President (To Win Colorado) See Full Big Line

(D) Joe Biden*

(R) Donald Trump

80%

20%

CO-01 (Denver) See Full Big Line

(D) Diana DeGette*

(R) V. Archuleta

98%

2%

CO-02 (Boulder-ish) See Full Big Line

(D) Joe Neguse*

(R) Marshall Dawson

95%

5%

CO-03 (West & Southern CO) See Full Big Line

(D) Adam Frisch

(R) Jeff Hurd

50%

50%

CO-04 (Northeast-ish Colorado) See Full Big Line

(R) Lauren Boebert

(D) Trisha Calvarese

90%

10%

CO-05 (Colorado Springs) See Full Big Line

(R) Jeff Crank

(D) River Gassen

80%

20%

CO-06 (Aurora) See Full Big Line

(D) Jason Crow*

(R) John Fabbricatore

90%

10%

CO-07 (Jefferson County) See Full Big Line

(D) B. Pettersen

(R) Sergei Matveyuk

90%

10%

CO-08 (Northern Colo.) See Full Big Line

(D) Yadira Caraveo

(R) Gabe Evans

70%

30%

State Senate Majority See Full Big Line

DEMOCRATS

REPUBLICANS

80%

20%

State House Majority See Full Big Line

DEMOCRATS

REPUBLICANS

95%

5%

Generic selectors
Exact matches only
Search in title
Search in content
Post Type Selectors
April 28, 2008 08:17 PM UTC

Colorado Higher Ed Funding Not So Good

  • 4 Comments
  • by: Colorado Pols

As the Rocky Mountain News reports:

The budget problem has reached a “breaking point,” said Richard Schweigert, chief financial officer for Colorado State University. “Higher ed’s been saying now literally for about eight or nine years: ‘Look, you’re falling behind with us, and you’re starting to affect quality.’

“I think now that is clearly demonstrable to anybody who looks at it.”…

…The state has partially restored funding to higher education since Referendum C passed in 2005. Ref C allows the state to keep revenue for five years that otherwise would go back to taxpayers under the Taxpayer’s Bill of Rights.

The state budget has allocated an additional $52 million for college operating costs next year, for a total of $680 million.

Lawmakers, with Ritter’s support, also have introduced Senate Bill 218, which would tap tax revenue from oil and gas extraction on federal lands in Colorado to help finance renovations and new construction on campuses.

That could bring colleges and universities hundreds of millions of dollars, enough money to finish the Auraria science building, among other projects. But the revenue stream could be lower if drilling does not occur on the Roan Plateau as expected.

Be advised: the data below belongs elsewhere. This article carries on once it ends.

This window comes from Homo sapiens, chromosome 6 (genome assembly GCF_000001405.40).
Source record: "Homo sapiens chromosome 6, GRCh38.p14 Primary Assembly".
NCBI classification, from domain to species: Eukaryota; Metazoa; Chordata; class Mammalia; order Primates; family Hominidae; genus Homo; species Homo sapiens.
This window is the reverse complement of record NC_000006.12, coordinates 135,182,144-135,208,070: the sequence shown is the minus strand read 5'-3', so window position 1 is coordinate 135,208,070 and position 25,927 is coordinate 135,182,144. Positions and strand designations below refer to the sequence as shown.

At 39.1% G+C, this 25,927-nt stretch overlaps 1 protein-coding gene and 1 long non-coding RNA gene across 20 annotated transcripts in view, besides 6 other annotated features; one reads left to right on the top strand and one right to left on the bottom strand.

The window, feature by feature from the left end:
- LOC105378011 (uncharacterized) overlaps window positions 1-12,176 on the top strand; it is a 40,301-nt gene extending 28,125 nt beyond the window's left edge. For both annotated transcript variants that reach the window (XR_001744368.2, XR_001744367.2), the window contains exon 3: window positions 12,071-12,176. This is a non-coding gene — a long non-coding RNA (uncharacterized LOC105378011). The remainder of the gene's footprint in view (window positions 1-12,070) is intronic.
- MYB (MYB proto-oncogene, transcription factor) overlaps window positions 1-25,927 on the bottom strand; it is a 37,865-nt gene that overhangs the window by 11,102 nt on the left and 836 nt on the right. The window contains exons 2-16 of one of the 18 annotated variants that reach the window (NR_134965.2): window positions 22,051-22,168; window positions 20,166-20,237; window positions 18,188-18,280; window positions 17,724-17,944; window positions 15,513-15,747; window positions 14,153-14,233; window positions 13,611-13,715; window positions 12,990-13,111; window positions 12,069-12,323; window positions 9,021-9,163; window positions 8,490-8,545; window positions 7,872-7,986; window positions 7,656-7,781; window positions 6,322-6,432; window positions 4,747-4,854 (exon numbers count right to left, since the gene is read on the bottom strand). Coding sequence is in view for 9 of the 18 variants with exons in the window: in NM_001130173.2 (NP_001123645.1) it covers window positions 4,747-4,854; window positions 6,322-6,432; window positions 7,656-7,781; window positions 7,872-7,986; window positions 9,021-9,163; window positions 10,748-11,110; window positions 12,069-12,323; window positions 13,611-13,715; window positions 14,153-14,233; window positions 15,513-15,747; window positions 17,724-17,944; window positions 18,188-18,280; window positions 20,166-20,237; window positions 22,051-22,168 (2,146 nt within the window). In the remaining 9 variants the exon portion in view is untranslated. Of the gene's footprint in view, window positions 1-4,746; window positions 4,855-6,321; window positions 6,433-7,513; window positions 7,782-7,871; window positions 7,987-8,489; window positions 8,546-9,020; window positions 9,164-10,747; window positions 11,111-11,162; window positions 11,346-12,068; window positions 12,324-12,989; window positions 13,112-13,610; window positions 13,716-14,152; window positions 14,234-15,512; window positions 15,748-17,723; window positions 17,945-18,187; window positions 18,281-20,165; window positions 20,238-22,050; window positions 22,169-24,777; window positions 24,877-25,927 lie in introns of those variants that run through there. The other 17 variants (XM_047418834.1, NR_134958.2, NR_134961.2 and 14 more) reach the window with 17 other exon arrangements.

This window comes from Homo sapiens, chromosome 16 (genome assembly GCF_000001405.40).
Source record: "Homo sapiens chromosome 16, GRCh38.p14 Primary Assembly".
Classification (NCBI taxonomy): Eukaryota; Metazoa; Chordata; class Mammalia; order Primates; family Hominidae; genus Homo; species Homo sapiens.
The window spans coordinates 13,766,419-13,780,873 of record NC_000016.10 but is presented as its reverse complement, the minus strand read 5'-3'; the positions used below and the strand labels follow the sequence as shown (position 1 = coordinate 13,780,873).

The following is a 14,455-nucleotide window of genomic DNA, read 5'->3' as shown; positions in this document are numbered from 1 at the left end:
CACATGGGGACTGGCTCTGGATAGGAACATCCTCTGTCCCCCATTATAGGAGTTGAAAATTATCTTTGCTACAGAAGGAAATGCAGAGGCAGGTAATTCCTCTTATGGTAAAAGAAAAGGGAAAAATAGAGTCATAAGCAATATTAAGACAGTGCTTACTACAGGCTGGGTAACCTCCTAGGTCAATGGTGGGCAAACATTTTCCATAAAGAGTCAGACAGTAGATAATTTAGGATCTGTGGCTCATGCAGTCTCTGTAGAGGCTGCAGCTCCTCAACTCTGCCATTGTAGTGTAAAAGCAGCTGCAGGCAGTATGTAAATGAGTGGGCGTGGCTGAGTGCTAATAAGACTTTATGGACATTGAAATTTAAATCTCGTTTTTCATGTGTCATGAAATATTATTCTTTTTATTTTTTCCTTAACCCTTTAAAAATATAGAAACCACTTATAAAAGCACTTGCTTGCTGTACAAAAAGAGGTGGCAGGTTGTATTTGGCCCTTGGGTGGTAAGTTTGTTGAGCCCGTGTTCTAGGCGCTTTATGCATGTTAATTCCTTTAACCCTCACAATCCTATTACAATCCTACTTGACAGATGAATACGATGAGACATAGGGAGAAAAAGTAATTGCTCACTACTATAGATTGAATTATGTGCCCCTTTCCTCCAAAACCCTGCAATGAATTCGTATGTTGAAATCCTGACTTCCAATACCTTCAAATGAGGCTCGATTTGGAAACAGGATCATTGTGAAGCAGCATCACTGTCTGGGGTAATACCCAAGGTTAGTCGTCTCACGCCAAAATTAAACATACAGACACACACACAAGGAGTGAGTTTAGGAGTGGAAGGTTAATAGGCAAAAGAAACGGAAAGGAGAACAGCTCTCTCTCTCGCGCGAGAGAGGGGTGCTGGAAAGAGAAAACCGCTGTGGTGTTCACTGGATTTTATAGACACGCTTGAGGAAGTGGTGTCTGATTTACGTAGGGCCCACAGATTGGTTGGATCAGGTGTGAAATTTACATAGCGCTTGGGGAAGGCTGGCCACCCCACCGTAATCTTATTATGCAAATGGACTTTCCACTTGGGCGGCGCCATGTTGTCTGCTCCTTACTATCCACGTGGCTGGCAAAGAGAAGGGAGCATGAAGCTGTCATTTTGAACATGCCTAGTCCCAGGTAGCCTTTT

“It is the best chance we’ve had in a long time to get well,” said David Skaggs, executive director of the state Department of Higher Education.

Robert Moore, vice president for budget and finance at CU, said state leaders are recognizing “that there is a true problem.”

“For years there was talk, and now there’s some action,” he said.

Comments

4 thoughts on “Colorado Higher Ed Funding Not So Good

  1. Don’t expect funding for higher to get any better with radical right wingers like Cory Garnder running around claiming it’s nothing more than a “pet project.”

    Gardner and his ilk will throw Colorado University’s under the bus any day of the week to protect their big money funders like Big Oil.  

    1. That Rep. C Gardner is one of two sponsors of a ballot initiative filed Friday to put the severance tax money into a permanent fund for higher education – the other sponsor is Sen. Josh Penry. Doesn’t sound like he’s being such a good friend of Big Oil to me.

Leave a Comment

Recent Comments


Posts about

Donald Trump
SEE MORE

Posts about

Rep. Lauren Boebert
SEE MORE

Posts about

Rep. Yadira Caraveo
SEE MORE

Posts about

Colorado House
SEE MORE

Posts about

Colorado Senate
SEE MORE

61 readers online now

Newsletter

Subscribe to our monthly newsletter to stay in the loop with regular updates!